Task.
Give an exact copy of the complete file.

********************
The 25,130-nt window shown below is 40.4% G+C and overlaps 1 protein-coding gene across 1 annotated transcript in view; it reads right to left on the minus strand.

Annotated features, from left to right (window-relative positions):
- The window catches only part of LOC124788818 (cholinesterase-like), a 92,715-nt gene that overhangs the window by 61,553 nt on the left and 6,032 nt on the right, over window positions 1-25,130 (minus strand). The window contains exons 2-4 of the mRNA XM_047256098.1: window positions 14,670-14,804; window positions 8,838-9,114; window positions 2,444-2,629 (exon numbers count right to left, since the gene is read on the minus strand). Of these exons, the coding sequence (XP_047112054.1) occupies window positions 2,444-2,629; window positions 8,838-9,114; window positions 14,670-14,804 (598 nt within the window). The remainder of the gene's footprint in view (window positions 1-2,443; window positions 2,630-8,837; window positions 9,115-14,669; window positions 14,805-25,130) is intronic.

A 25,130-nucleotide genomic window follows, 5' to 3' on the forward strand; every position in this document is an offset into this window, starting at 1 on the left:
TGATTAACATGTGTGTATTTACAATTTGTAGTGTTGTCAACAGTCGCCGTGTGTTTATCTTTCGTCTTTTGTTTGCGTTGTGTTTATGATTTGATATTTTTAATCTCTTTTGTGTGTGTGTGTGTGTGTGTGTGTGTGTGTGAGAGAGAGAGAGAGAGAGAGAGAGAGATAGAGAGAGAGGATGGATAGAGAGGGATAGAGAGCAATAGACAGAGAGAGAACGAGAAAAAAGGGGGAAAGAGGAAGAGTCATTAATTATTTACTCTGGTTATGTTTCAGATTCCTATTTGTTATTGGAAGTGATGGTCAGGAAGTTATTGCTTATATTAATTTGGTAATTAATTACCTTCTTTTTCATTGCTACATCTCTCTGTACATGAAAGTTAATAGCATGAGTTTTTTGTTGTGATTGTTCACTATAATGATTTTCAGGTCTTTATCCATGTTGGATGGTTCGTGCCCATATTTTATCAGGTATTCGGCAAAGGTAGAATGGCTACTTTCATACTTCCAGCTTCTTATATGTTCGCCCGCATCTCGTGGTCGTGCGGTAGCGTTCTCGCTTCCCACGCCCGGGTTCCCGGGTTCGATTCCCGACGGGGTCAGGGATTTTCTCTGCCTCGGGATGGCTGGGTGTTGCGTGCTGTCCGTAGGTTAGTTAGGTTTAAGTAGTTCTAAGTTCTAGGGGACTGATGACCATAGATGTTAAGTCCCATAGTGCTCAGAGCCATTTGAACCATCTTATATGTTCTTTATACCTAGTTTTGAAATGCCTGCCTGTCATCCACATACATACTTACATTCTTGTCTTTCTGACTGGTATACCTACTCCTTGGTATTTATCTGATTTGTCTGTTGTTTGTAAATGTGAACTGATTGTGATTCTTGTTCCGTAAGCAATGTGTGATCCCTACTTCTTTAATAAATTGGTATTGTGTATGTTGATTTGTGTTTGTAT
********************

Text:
The 25,130-nt window shown below is 40.4% G+C and overlaps 1 protein-coding gene across 1 annotated transcript in view; it reads right to left on the minus strand.

Annotated features, from left to right (window-relative positions):
- The window catches only part of LOC124788818 (cholinesterase-like), a 92,715-nt gene that overhangs the window by 61,553 nt on the left and 6,032 nt on the right, over window positions 1-25,130 (minus strand). The window contains exons 2-4 of the mRNA XM_047256098.1: window positions 14,670-14,804; window positions 8,838-9,114; window positions 2,444-2,629 (exon numbers count right to left, since the gene is read on the minus strand). Of these exons, the coding sequence (XP_047112054.1) occupies window positions 2,444-2,629; window positions 8,838-9,114; window positions 14,670-14,804 (598 nt within the window). The remainder of the gene's footprint in view (window positions 1-2,443; window positions 2,630-8,837; window positions 9,115-14,669; window positions 14,805-25,130) is intronic.

A 25,130-nucleotide genomic window follows, 5' to 3' on the forward strand; every position in this document is an offset into this window, starting at 1 on the left:
TGATTAACATGTGTGTATTTACAATTTGTAGTGTTGTCAACAGTCGCCGTGTGTTTATCTTTCGTCTTTTGTTTGCGTTGTGTTTATGATTTGATATTTTTAATCTCTTTTGTGTGTGTGTGTGTGTGTGTGTGTGTGTGTGAGAGAGAGAGAGAGAGAGAGAGAGAGATAGAGAGAGAGGATGGATAGAGAGGGATAGAGAGCAATAGACAGAGAGAGAACGAGAAAAAAGGGGGAAAGAGGAAGAGTCATTAATTATTTACTCTGGTTATGTTTCAGATTCCTATTTGTTATTGGAAGTGATGGTCAGGAAGTTATTGCTTATATTAATTTGGTAATTAATTACCTTCTTTTTCATTGCTACATCTCTCTGTACATGAAAGTTAATAGCATGAGTTTTTTGTTGTGATTGTTCACTATAATGATTTTCAGGTCTTTATCCATGTTGGATGGTTCGTGCCCATATTTTATCAGGTATTCGGCAAAGGTAGAATGGCTACTTTCATACTTCCAGCTTCTTATATGTTCGCCCGCATCTCGTGGTCGTGCGGTAGCGTTCTCGCTTCCCACGCCCGGGTTCCCGGGTTCGATTCCCGACGGGGTCAGGGATTTTCTCTGCCTCGGGATGGCTGGGTGTTGCGTGCTGTCCGTAGGTTAGTTAGGTTTAAGTAGTTCTAAGTTCTAGGGGACTGATGACCATAGATGTTAAGTCCCATAGTGCTCAGAGCCATTTGAACCATCTTATATGTTCTTTATACCTAGTTTTGAAATGCCTGCCTGTCATCCACATACATACTTACATTCTTGTCTTTCTGACTGGTATACCTACTCCTTGGTATTTATCTGATTTGTCTGTTGTTTGTAAATGTGAACTGATTGTGATTCTTGTTCCGTAAGCAATGTGTGATCCCTACTTCTTTAATAAATTGGTATTGTGTATGTTGATTTGTGTTTGTAT